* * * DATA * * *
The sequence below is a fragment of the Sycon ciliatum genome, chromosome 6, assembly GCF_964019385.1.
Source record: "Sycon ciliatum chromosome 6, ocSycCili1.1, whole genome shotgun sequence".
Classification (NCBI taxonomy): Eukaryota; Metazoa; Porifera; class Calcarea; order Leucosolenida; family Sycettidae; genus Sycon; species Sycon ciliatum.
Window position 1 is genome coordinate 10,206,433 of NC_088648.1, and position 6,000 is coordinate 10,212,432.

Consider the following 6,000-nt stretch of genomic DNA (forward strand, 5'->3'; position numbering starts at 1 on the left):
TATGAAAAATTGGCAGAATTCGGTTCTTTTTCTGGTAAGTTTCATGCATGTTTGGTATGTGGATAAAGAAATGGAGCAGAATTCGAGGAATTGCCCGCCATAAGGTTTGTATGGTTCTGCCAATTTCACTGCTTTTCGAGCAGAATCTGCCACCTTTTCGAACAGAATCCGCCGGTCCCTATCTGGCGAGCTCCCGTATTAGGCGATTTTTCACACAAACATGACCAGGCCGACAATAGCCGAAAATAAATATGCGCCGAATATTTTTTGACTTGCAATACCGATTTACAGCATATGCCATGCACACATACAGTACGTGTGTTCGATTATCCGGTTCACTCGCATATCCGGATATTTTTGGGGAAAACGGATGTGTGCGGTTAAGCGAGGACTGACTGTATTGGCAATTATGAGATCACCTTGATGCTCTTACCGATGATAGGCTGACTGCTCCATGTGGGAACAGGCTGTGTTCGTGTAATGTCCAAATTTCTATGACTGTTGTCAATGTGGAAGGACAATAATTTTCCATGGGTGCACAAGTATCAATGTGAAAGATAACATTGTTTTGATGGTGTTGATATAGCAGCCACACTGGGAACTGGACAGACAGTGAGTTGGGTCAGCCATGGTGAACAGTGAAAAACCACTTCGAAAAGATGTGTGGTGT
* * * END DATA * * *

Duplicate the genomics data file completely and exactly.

The sequence below is a fragment of the Sycon ciliatum genome, chromosome 6, assembly GCF_964019385.1.
Source record: "Sycon ciliatum chromosome 6, ocSycCili1.1, whole genome shotgun sequence".
Classification (NCBI taxonomy): Eukaryota; Metazoa; Porifera; class Calcarea; order Leucosolenida; family Sycettidae; genus Sycon; species Sycon ciliatum.
Window position 1 is genome coordinate 10,206,433 of NC_088648.1, and position 6,000 is coordinate 10,212,432.

Consider the following 6,000-nt stretch of genomic DNA (forward strand, 5'->3'; position numbering starts at 1 on the left):
TATGAAAAATTGGCAGAATTCGGTTCTTTTTCTGGTAAGTTTCATGCATGTTTGGTATGTGGATAAAGAAATGGAGCAGAATTCGAGGAATTGCCCGCCATAAGGTTTGTATGGTTCTGCCAATTTCACTGCTTTTCGAGCAGAATCTGCCACCTTTTCGAACAGAATCCGCCGGTCCCTATCTGGCGAGCTCCCGTATTAGGCGATTTTTCACACAAACATGACCAGGCCGACAATAGCCGAAAATAAATATGCGCCGAATATTTTTTGACTTGCAATACCGATTTACAGCATATGCCATGCACACATACAGTACGTGTGTTCGATTATCCGGTTCACTCGCATATCCGGATATTTTTGGGGAAAACGGATGTGTGCGGTTAAGCGAGGACTGACTGTATTGGCAATTATGAGATCACCTTGATGCTCTTACCGATGATAGGCTGACTGCTCCATGTGGGAACAGGCTGTGTTCGTGTAATGTCCAAATTTCTATGACTGTTGTCAATGTGGAAGGACAATAATTTTCCATGGGTGCACAAGTATCAATGTGAAAGATAACATTGTTTTGATGGTGTTGATATAGCAGCCACACTGGGAACTGGACAGACAGTGAGTTGGGTCAGCCATGGTGAACAGTGAAAAACCACTTCGAAAAGATGTGTGGTGT